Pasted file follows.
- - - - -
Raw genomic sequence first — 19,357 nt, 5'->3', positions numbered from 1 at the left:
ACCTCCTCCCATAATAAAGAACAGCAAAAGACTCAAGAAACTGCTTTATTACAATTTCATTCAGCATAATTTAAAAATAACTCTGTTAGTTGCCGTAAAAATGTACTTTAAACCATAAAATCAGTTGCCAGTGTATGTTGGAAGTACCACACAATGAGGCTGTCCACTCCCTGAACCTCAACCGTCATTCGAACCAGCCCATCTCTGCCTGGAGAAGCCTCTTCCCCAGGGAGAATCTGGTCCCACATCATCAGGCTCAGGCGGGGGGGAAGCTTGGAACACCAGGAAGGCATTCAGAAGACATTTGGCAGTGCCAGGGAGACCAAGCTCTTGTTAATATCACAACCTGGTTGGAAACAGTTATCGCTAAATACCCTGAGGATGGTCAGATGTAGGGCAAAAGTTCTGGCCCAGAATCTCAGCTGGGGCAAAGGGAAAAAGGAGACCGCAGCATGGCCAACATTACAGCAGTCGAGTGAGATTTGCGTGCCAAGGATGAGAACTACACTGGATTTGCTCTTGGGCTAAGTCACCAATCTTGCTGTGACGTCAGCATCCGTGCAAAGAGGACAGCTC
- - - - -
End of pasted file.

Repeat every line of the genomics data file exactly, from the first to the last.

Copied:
Raw genomic sequence first — 19,357 nt, 5'->3', positions numbered from 1 at the left:
ACCTCCTCCCATAATAAAGAACAGCAAAAGACTCAAGAAACTGCTTTATTACAATTTCATTCAGCATAATTTAAAAATAACTCTGTTAGTTGCCGTAAAAATGTACTTTAAACCATAAAATCAGTTGCCAGTGTATGTTGGAAGTACCACACAATGAGGCTGTCCACTCCCTGAACCTCAACCGTCATTCGAACCAGCCCATCTCTGCCTGGAGAAGCCTCTTCCCCAGGGAGAATCTGGTCCCACATCATCAGGCTCAGGCGGGGGGGAAGCTTGGAACACCAGGAAGGCATTCAGAAGACATTTGGCAGTGCCAGGGAGACCAAGCTCTTGTTAATATCACAACCTGGTTGGAAACAGTTATCGCTAAATACCCTGAGGATGGTCAGATGTAGGGCAAAAGTTCTGGCCCAGAATCTCAGCTGGGGCAAAGGGAAAAAGGAGACCGCAGCATGGCCAACATTACAGCAGTCGAGTGAGATTTGCGTGCCAAGGATGAGAACTACACTGGATTTGCTCTTGGGCTAAGTCACCAATCTTGCTGTGACGTCAGCATCCGTGCAAAGAGGACAGCTC